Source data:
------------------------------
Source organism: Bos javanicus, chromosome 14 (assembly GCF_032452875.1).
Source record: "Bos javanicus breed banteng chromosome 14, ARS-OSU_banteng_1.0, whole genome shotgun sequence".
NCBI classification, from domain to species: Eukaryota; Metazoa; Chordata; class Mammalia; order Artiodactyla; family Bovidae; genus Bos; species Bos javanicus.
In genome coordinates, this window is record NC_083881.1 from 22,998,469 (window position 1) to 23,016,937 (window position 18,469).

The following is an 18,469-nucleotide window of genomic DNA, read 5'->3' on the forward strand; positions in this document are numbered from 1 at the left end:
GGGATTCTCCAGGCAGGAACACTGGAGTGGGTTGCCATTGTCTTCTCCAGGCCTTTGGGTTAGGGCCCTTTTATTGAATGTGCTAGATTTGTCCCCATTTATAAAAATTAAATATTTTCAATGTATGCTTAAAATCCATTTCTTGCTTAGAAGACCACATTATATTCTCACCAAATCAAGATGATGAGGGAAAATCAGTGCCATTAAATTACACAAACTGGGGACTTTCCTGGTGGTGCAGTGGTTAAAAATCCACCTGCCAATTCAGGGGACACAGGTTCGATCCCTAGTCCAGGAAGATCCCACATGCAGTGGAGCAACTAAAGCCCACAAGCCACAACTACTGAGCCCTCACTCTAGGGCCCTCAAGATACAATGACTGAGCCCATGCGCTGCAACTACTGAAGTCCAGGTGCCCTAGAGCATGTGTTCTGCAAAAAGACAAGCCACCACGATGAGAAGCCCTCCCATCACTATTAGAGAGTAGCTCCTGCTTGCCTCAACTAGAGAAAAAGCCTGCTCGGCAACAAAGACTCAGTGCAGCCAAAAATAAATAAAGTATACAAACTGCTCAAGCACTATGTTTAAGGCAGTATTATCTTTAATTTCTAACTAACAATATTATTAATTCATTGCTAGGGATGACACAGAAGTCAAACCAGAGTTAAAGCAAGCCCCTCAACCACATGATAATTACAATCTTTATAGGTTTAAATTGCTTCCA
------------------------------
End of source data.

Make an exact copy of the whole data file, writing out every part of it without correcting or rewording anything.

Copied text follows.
Source organism: Bos javanicus, chromosome 14 (assembly GCF_032452875.1).
Source record: "Bos javanicus breed banteng chromosome 14, ARS-OSU_banteng_1.0, whole genome shotgun sequence".
NCBI classification, from domain to species: Eukaryota; Metazoa; Chordata; class Mammalia; order Artiodactyla; family Bovidae; genus Bos; species Bos javanicus.
In genome coordinates, this window is record NC_083881.1 from 22,998,469 (window position 1) to 23,016,937 (window position 18,469).

The following is an 18,469-nucleotide window of genomic DNA, read 5'->3' on the forward strand; positions in this document are numbered from 1 at the left end:
GGGATTCTCCAGGCAGGAACACTGGAGTGGGTTGCCATTGTCTTCTCCAGGCCTTTGGGTTAGGGCCCTTTTATTGAATGTGCTAGATTTGTCCCCATTTATAAAAATTAAATATTTTCAATGTATGCTTAAAATCCATTTCTTGCTTAGAAGACCACATTATATTCTCACCAAATCAAGATGATGAGGGAAAATCAGTGCCATTAAATTACACAAACTGGGGACTTTCCTGGTGGTGCAGTGGTTAAAAATCCACCTGCCAATTCAGGGGACACAGGTTCGATCCCTAGTCCAGGAAGATCCCACATGCAGTGGAGCAACTAAAGCCCACAAGCCACAACTACTGAGCCCTCACTCTAGGGCCCTCAAGATACAATGACTGAGCCCATGCGCTGCAACTACTGAAGTCCAGGTGCCCTAGAGCATGTGTTCTGCAAAAAGACAAGCCACCACGATGAGAAGCCCTCCCATCACTATTAGAGAGTAGCTCCTGCTTGCCTCAACTAGAGAAAAAGCCTGCTCGGCAACAAAGACTCAGTGCAGCCAAAAATAAATAAAGTATACAAACTGCTCAAGCACTATGTTTAAGGCAGTATTATCTTTAATTTCTAACTAACAATATTATTAATTCATTGCTAGGGATGACACAGAAGTCAAACCAGAGTTAAAGCAAGCCCCTCAACCACATGATAATTACAATCTTTATAGGTTTAAATTGCTTCCA